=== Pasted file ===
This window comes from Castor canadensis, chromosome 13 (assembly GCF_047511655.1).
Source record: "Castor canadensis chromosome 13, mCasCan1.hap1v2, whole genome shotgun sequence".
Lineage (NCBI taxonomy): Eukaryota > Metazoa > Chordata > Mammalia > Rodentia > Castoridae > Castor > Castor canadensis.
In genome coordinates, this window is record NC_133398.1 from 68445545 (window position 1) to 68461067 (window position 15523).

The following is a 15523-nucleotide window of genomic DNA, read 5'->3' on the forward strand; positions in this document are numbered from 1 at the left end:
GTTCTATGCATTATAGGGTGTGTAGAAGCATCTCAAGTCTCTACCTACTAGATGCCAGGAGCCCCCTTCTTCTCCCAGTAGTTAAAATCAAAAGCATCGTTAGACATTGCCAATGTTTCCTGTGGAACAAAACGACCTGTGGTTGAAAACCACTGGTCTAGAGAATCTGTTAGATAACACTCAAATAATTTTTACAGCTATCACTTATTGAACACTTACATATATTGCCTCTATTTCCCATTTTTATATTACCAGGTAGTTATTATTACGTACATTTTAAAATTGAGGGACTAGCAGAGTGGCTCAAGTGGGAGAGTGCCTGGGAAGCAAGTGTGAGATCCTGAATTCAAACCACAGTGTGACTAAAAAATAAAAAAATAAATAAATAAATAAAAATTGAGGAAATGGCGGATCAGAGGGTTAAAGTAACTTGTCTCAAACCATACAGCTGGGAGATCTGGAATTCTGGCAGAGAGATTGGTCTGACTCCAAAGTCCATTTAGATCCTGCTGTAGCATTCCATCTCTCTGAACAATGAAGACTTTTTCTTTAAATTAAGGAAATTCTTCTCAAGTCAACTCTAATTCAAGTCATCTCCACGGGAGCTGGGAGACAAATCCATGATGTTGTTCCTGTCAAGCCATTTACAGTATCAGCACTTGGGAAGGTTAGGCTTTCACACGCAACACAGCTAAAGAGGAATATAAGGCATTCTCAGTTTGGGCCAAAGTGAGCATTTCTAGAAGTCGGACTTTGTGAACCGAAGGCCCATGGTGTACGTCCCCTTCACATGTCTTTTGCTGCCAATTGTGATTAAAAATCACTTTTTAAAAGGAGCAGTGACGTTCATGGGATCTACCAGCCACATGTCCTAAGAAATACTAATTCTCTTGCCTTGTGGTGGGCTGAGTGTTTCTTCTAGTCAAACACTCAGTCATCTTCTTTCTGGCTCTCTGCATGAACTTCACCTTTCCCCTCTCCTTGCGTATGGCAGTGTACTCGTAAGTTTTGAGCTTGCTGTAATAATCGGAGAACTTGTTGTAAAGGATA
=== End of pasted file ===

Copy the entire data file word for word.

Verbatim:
This window comes from Castor canadensis, chromosome 13 (assembly GCF_047511655.1).
Source record: "Castor canadensis chromosome 13, mCasCan1.hap1v2, whole genome shotgun sequence".
Lineage (NCBI taxonomy): Eukaryota > Metazoa > Chordata > Mammalia > Rodentia > Castoridae > Castor > Castor canadensis.
In genome coordinates, this window is record NC_133398.1 from 68445545 (window position 1) to 68461067 (window position 15523).

The following is a 15523-nucleotide window of genomic DNA, read 5'->3' on the forward strand; positions in this document are numbered from 1 at the left end:
GTTCTATGCATTATAGGGTGTGTAGAAGCATCTCAAGTCTCTACCTACTAGATGCCAGGAGCCCCCTTCTTCTCCCAGTAGTTAAAATCAAAAGCATCGTTAGACATTGCCAATGTTTCCTGTGGAACAAAACGACCTGTGGTTGAAAACCACTGGTCTAGAGAATCTGTTAGATAACACTCAAATAATTTTTACAGCTATCACTTATTGAACACTTACATATATTGCCTCTATTTCCCATTTTTATATTACCAGGTAGTTATTATTACGTACATTTTAAAATTGAGGGACTAGCAGAGTGGCTCAAGTGGGAGAGTGCCTGGGAAGCAAGTGTGAGATCCTGAATTCAAACCACAGTGTGACTAAAAAATAAAAAAATAAATAAATAAATAAAAATTGAGGAAATGGCGGATCAGAGGGTTAAAGTAACTTGTCTCAAACCATACAGCTGGGAGATCTGGAATTCTGGCAGAGAGATTGGTCTGACTCCAAAGTCCATTTAGATCCTGCTGTAGCATTCCATCTCTCTGAACAATGAAGACTTTTTCTTTAAATTAAGGAAATTCTTCTCAAGTCAACTCTAATTCAAGTCATCTCCACGGGAGCTGGGAGACAAATCCATGATGTTGTTCCTGTCAAGCCATTTACAGTATCAGCACTTGGGAAGGTTAGGCTTTCACACGCAACACAGCTAAAGAGGAATATAAGGCATTCTCAGTTTGGGCCAAAGTGAGCATTTCTAGAAGTCGGACTTTGTGAACCGAAGGCCCATGGTGTACGTCCCCTTCACATGTCTTTTGCTGCCAATTGTGATTAAAAATCACTTTTTAAAAGGAGCAGTGACGTTCATGGGATCTACCAGCCACATGTCCTAAGAAATACTAATTCTCTTGCCTTGTGGTGGGCTGAGTGTTTCTTCTAGTCAAACACTCAGTCATCTTCTTTCTGGCTCTCTGCATGAACTTCACCTTTCCCCTCTCCTTGCGTATGGCAGTGTACTCGTAAGTTTTGAGCTTGCTGTAATAATCGGAGAACTTGTTGTAAAGGATA